Lovarian Adventures Fourth Anniversary

That’s right. My webcomic Lovarian Adventures is four years old now. Actually, it was four years old yesterday (19 April).

A few months ago, I’ve joined a webcomic group called Graphic Smash where I was hoping to get some financial renumeration for all my efforts on the comics. However, that meant that the archives of the comics would only be accessible to paid subscribers. This meant that my old readers who have no way to pay for a subscription cannot read the old pages. This also meant that any new potential readers will only be able to read the newest page as the latest page is always free to view. But then, a new potential reader may not get hooked by just the latest page alone because the latest page will be out of context with the rest of the story.

That’s one of the reasons why I left Graphic Smash in addition to my realisation that I wouldn’t be able to produce new comic pages in a regular and consistent basis.

So, I was waiting for Graphic Smash to officially announce my webcomic’s departure from their group before I post a new comic page. I was also hoping that they would make the announcement before the anniversary date.

Ah, well. There’s a new page at my webcomic site for those interested.

Published in: on April 20, 2005 at 11:57 pm  Leave a Comment  

Weather matters

I used to ignore weather reports, at least when I was still living in the Philippines. There are only 2 weather conditions in the Philippines anyway – rainy or sunny. The weather ranges from about mid-20s to high 30s (Celcius) and with the exception of stormy days, you could usually gauge the weather condition for the entire day just by looking at the sky in the morning. If the day starts out bright and warm, chances are, it would stay that way until you head home in the evening. On the other hand, if you feel that there’s a chill in the air and gray clouds are looming overhead, better bring your raincoat or umbrella as there would be a big chance of rain.

The Philippine Atmospheric, Geophysical & Astronomical Services Administration (PAGASA) gives out daily forcasts, just like any other weather prediction agencies throughout the world. Sad to say though that the predictions they give out are of the hit-and-miss kind, possibly because of the outdated equipment they use. I think I read somewhere that the location of the country and its configuration also has something to do with the accuracy of predicting the weather in that area. If this is true, just imagine the difficulty of trying to predict the weather patterns of a country consisting of 7,107 islands near the equator.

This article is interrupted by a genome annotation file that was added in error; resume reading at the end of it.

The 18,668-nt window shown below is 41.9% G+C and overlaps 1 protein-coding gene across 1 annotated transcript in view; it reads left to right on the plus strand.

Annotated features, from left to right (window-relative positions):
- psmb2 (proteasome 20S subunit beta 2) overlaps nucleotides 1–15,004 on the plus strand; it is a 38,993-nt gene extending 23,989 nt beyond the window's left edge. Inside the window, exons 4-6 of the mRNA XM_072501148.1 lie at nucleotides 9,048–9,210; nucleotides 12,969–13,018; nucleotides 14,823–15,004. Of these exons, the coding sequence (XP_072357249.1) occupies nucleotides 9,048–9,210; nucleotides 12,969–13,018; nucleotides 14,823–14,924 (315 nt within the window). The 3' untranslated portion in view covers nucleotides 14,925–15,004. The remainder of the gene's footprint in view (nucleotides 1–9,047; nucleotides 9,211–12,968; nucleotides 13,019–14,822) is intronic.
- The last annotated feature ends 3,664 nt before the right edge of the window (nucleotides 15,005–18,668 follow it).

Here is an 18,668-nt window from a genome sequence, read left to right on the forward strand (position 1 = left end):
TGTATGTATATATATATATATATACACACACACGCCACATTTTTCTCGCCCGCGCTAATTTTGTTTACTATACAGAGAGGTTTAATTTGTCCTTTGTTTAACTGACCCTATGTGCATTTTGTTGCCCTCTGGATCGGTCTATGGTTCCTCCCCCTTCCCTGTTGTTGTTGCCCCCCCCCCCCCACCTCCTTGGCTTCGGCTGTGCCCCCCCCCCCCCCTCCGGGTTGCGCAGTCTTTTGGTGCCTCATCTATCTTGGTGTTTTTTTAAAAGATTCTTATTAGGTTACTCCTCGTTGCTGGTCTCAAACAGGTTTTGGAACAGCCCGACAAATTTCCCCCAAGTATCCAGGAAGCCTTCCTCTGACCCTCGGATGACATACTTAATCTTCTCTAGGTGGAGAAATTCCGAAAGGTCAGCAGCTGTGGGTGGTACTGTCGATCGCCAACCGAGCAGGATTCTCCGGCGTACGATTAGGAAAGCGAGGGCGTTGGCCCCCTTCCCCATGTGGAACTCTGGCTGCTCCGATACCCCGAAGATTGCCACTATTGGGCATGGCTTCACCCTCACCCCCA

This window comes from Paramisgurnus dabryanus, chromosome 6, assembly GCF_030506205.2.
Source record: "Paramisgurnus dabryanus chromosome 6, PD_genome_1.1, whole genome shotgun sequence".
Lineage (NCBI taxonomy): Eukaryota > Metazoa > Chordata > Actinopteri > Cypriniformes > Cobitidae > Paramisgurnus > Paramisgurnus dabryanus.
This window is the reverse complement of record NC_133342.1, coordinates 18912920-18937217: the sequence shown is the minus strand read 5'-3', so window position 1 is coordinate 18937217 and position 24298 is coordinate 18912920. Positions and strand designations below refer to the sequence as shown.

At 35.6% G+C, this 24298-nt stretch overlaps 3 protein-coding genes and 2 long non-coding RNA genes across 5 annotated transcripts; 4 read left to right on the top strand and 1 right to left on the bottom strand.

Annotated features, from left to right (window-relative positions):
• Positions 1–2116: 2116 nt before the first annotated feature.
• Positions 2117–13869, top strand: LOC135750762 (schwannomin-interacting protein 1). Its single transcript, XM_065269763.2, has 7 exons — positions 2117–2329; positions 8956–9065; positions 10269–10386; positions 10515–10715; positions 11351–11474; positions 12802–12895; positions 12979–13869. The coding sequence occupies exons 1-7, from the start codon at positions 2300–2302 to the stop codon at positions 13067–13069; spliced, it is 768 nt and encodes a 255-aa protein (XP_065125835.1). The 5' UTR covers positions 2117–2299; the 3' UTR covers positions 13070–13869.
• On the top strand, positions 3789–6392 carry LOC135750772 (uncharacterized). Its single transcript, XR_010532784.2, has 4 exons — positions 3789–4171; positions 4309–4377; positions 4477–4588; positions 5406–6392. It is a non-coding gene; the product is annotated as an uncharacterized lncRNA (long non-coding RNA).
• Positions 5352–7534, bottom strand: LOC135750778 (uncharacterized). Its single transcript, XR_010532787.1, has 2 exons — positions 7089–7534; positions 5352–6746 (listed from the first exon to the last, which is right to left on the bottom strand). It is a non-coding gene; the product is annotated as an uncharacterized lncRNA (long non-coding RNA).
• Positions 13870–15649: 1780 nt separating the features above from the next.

Wala na talagang pag-asa ang PAGASA,” (There’s just no hope for PAGASA) is the comment people would usually give whenever the agency announces a big storm coming and it turns out to be a very bright and sunny day. Worse still, PAGASA predicts a sunny day and yet you wake up to whistling wind, heavy downpour and flood everywhere.

Which is why when I got here in Australia, I mostly ignored the weather reports as well. I didn’t think it would matter and that the predictions would be hits-and-misses too. However after several occasions of spending the day sweating in my jumper or freezing in a thin T-shirt, I learned to pay closer attention to the weather forecasts. Temperature could range from a single digit to low 20s in autumn (specially in Canberra) or could change from sunny to cloudy, chilly, freezing and back to sunny again here in Melbourne. My rule of trying to gauge the weather from the temperature in the mornings doesn’t make sense anymore as the weather changes throughout the day. I’d have to rely on the Bureau of Meteorology just like everyone else, as their forecasts are fairly accurate and only deviates slightly, if at all.

Anyway, I’ve also learnt that trying to dress for a particular kind of weather doesn’t really work, my clothes would have to adapt to the weather. Nope, that does not mean going in search of a magic fabric that adapts to the changing temperature. It simply means that you have to learn how to layer. Sandos(singlets), T-shirts (2 or more) and polo shirts could be worn on top of one other with a jacket, cardigan or a coat. As the weather warms up, you could easily take off layers and stash them in your car or bag.

Tomorrow’s forcast is for a sunny day with a low of 7 and high of 22 degrees (Celcius). Still a good day to layer but I’ll most likely leave my brolly (umbrella) behind.

Published in: on April 20, 2005 at 6:01 pm  Leave a Comment